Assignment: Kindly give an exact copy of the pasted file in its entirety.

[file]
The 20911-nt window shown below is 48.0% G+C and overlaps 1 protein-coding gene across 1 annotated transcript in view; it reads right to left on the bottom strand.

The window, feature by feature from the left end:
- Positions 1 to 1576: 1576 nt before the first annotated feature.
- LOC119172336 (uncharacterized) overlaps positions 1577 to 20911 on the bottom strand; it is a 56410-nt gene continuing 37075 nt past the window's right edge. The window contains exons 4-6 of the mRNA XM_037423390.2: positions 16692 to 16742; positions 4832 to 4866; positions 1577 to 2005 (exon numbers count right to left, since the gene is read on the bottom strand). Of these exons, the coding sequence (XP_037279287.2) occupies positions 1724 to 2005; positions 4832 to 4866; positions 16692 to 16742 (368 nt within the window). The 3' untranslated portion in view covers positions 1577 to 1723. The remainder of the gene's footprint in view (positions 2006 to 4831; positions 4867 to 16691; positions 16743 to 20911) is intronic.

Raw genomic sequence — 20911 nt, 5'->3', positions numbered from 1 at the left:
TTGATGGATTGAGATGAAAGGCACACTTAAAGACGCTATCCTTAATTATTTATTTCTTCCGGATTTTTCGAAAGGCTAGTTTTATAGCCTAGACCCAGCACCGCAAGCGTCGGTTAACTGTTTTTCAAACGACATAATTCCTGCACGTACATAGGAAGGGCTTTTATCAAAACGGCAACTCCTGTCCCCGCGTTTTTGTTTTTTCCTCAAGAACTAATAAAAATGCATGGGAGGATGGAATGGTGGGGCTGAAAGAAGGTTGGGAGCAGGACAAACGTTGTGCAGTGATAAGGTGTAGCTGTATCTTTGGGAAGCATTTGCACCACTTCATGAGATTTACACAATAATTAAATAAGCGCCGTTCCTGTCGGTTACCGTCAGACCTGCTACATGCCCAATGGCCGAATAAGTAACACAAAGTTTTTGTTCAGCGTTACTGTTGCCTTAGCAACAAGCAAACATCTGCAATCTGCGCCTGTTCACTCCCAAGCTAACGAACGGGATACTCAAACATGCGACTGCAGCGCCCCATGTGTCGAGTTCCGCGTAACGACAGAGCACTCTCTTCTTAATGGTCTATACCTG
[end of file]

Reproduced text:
The 20911-nt window shown below is 48.0% G+C and overlaps 1 protein-coding gene across 1 annotated transcript in view; it reads right to left on the bottom strand.

The window, feature by feature from the left end:
- Positions 1 to 1576: 1576 nt before the first annotated feature.
- LOC119172336 (uncharacterized) overlaps positions 1577 to 20911 on the bottom strand; it is a 56410-nt gene continuing 37075 nt past the window's right edge. The window contains exons 4-6 of the mRNA XM_037423390.2: positions 16692 to 16742; positions 4832 to 4866; positions 1577 to 2005 (exon numbers count right to left, since the gene is read on the bottom strand). Of these exons, the coding sequence (XP_037279287.2) occupies positions 1724 to 2005; positions 4832 to 4866; positions 16692 to 16742 (368 nt within the window). The 3' untranslated portion in view covers positions 1577 to 1723. The remainder of the gene's footprint in view (positions 2006 to 4831; positions 4867 to 16691; positions 16743 to 20911) is intronic.

Raw genomic sequence — 20911 nt, 5'->3', positions numbered from 1 at the left:
TTGATGGATTGAGATGAAAGGCACACTTAAAGACGCTATCCTTAATTATTTATTTCTTCCGGATTTTTCGAAAGGCTAGTTTTATAGCCTAGACCCAGCACCGCAAGCGTCGGTTAACTGTTTTTCAAACGACATAATTCCTGCACGTACATAGGAAGGGCTTTTATCAAAACGGCAACTCCTGTCCCCGCGTTTTTGTTTTTTCCTCAAGAACTAATAAAAATGCATGGGAGGATGGAATGGTGGGGCTGAAAGAAGGTTGGGAGCAGGACAAACGTTGTGCAGTGATAAGGTGTAGCTGTATCTTTGGGAAGCATTTGCACCACTTCATGAGATTTACACAATAATTAAATAAGCGCCGTTCCTGTCGGTTACCGTCAGACCTGCTACATGCCCAATGGCCGAATAAGTAACACAAAGTTTTTGTTCAGCGTTACTGTTGCCTTAGCAACAAGCAAACATCTGCAATCTGCGCCTGTTCACTCCCAAGCTAACGAACGGGATACTCAAACATGCGACTGCAGCGCCCCATGTGTCGAGTTCCGCGTAACGACAGAGCACTCTCTTCTTAATGGTCTATACCTG